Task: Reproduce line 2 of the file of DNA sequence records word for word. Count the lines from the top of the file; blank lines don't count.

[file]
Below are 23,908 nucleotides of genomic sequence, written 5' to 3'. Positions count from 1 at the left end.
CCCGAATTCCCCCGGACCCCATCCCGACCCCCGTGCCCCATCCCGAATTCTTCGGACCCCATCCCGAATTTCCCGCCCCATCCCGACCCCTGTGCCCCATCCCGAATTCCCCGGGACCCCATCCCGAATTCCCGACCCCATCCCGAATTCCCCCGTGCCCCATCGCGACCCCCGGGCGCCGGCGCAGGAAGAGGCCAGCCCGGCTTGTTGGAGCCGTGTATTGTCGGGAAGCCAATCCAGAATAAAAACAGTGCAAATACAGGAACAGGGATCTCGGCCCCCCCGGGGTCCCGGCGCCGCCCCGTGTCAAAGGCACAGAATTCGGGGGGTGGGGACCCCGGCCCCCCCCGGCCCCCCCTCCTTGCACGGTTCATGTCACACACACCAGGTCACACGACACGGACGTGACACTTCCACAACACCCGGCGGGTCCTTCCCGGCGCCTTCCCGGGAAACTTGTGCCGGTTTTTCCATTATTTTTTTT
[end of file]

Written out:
CCCGAATTCCCCCGGACCCCATCCCGACCCCCGTGCCCCATCCCGAATTCTTCGGACCCCATCCCGAATTTCCCGCCCCATCCCGACCCCTGTGCCCCATCCCGAATTCCCCGGGACCCCATCCCGAATTCCCGACCCCATCCCGAATTCCCCCGTGCCCCATCGCGACCCCCGGGCGCCGGCGCAGGAAGAGGCCAGCCCGGCTTGTTGGAGCCGTGTATTGTCGGGAAGCCAATCCAGAATAAAAACAGTGCAAATACAGGAACAGGGATCTCGGCCCCCCCGGGGTCCCGGCGCCGCCCCGTGTCAAAGGCACAGAATTCGGGGGGTGGGGACCCCGGCCCCCCCCGGCCCCCCCTCCTTGCACGGTTCATGTCACACACACCAGGTCACACGACACGGACGTGACACTTCCACAACACCCGGCGGGTCCTTCCCGGCGCCTTCCCGGGAAACTTGTGCCGGTTTTTCCATTATTTTTTTT